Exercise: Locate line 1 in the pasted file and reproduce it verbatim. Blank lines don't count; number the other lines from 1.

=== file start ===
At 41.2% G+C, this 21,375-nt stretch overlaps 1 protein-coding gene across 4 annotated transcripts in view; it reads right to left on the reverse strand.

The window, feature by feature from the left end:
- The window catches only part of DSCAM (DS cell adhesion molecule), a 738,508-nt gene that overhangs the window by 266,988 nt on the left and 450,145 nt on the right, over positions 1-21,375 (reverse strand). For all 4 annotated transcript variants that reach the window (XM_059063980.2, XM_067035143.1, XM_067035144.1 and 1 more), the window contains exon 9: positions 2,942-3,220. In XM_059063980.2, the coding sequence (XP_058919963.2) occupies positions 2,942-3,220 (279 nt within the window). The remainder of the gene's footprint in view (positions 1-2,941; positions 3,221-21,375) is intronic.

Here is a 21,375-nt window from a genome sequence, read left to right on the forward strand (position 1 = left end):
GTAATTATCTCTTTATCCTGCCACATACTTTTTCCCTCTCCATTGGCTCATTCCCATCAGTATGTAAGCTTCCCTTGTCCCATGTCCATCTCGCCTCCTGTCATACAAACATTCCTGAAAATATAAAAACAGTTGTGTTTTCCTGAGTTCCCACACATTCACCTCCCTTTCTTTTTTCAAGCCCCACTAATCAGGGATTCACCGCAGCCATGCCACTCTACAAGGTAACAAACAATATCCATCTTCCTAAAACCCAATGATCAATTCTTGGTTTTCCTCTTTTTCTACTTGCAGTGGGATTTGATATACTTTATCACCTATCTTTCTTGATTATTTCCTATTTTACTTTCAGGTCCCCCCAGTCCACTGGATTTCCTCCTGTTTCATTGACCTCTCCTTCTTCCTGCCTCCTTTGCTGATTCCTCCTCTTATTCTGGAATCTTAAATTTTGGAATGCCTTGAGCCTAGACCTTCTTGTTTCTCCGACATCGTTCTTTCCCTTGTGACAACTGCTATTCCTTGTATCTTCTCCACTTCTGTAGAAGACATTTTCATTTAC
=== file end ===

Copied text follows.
At 41.2% G+C, this 21,375-nt stretch overlaps 1 protein-coding gene across 4 annotated transcripts in view; it reads right to left on the reverse strand.